Carter, who announced his decision Wednesday in an interview with The Atlanta Journal-Constitution, said Georgia "can't afford four more years of an economy that's not working for the middle class and an education system that's underfunded."
"It's not about politics," he told the Journal-Constitution. "It's about making sure we can get the state that we need."
Carter, 38, is the second high-profile Democrat seeking a spot on next year's ballot. Senate candidate Michelle Nunn, the daughter of former U.S. Sen. Sam Nunn, is her party's front-runner in a crowded field wanting to succeed retiring Republican U.S. Sen. Saxby Chambliss.
Carter said he is a fiscal conservative who would revamp an education funding system he characterized as a "shell game" and restore trust in the government.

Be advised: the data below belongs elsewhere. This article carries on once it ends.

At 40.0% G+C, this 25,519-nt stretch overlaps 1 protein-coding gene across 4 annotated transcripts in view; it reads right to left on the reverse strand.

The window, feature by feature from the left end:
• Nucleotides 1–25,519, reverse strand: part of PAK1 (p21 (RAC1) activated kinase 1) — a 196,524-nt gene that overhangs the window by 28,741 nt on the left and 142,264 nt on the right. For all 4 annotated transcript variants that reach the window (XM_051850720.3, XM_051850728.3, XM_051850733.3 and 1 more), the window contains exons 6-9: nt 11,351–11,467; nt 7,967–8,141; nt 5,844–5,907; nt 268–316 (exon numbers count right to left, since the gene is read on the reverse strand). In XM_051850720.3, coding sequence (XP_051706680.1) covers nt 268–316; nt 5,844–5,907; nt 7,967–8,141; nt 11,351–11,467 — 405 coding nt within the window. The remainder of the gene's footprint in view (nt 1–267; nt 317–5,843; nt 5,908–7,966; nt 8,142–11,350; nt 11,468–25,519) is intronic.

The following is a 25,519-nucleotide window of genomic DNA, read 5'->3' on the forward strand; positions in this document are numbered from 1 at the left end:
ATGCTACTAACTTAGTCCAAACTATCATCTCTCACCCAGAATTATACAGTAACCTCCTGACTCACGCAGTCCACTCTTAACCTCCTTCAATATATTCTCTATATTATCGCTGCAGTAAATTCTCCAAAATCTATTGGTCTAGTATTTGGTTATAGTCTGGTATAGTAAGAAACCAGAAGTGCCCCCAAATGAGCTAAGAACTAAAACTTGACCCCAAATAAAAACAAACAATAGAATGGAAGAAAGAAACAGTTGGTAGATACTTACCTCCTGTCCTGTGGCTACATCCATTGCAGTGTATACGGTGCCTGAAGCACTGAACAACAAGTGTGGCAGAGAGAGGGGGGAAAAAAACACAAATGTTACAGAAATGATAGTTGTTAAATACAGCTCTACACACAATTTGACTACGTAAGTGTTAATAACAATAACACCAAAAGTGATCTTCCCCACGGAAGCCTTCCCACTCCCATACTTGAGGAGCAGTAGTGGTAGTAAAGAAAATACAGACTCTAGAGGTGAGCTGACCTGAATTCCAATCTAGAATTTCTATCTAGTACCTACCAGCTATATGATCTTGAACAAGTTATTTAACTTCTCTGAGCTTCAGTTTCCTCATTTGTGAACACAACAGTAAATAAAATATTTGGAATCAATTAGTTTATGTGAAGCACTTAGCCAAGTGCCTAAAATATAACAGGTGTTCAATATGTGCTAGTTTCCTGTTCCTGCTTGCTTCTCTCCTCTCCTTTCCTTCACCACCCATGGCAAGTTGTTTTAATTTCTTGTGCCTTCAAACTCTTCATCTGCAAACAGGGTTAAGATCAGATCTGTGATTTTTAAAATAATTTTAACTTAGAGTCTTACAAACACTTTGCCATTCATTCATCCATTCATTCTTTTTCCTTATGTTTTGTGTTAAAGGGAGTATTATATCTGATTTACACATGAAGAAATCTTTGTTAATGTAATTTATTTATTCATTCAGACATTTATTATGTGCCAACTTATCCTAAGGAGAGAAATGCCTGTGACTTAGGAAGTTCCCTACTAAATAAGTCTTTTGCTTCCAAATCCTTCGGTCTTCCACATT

"We want a Georgia that's at its best," Carter told the Journal-Constitution. "And Georgia at its best invests in education, it doesn't cut billions out of the classrooms, it has an economy that works for the middle class and it always has an honest government."
Of his grandfather, the younger Carter says the two talk, "[but] at the end of the day, this campaign will be about getting Georgia back to where it needs to be."
Deal, who defeated former Gov. Roy Barnes in 2010, already has two GOP primary challengers: Dalton Mayor David Pennington and state Schools Superintendent John Barge.